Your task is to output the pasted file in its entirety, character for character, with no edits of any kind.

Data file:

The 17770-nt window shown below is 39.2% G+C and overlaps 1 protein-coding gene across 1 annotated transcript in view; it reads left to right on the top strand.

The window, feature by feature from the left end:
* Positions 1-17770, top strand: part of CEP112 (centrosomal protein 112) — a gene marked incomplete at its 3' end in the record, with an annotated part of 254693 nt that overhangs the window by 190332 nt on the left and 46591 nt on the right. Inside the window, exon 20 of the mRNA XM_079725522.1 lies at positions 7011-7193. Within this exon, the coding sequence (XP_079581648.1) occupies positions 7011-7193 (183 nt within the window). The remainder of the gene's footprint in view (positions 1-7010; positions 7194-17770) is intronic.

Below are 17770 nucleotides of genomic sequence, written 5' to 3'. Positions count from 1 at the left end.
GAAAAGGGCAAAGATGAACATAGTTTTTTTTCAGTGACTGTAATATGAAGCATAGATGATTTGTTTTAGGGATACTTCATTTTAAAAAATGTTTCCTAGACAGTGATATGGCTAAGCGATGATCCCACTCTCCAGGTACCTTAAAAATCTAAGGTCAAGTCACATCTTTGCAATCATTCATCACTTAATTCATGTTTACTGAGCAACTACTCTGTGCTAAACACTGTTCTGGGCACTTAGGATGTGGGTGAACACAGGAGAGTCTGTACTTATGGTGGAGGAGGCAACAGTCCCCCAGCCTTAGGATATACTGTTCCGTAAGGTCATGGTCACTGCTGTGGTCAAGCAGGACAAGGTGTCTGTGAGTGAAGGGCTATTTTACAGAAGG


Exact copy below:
The 17770-nt window shown below is 39.2% G+C and overlaps 1 protein-coding gene across 1 annotated transcript in view; it reads left to right on the top strand.

The window, feature by feature from the left end:
* Positions 1-17770, top strand: part of CEP112 (centrosomal protein 112) — a gene marked incomplete at its 3' end in the record, with an annotated part of 254693 nt that overhangs the window by 190332 nt on the left and 46591 nt on the right. Inside the window, exon 20 of the mRNA XM_079725522.1 lies at positions 7011-7193. Within this exon, the coding sequence (XP_079581648.1) occupies positions 7011-7193 (183 nt within the window). The remainder of the gene's footprint in view (positions 1-7010; positions 7194-17770) is intronic.

Below are 17770 nucleotides of genomic sequence, written 5' to 3'. Positions count from 1 at the left end.
GAAAAGGGCAAAGATGAACATAGTTTTTTTTCAGTGACTGTAATATGAAGCATAGATGATTTGTTTTAGGGATACTTCATTTTAAAAAATGTTTCCTAGACAGTGATATGGCTAAGCGATGATCCCACTCTCCAGGTACCTTAAAAATCTAAGGTCAAGTCACATCTTTGCAATCATTCATCACTTAATTCATGTTTACTGAGCAACTACTCTGTGCTAAACACTGTTCTGGGCACTTAGGATGTGGGTGAACACAGGAGAGTCTGTACTTATGGTGGAGGAGGCAACAGTCCCCCAGCCTTAGGATATACTGTTCCGTAAGGTCATGGTCACTGCTGTGGTCAAGCAGGACAAGGTGTCTGTGAGTGAAGGGCTATTTTACAGAAGG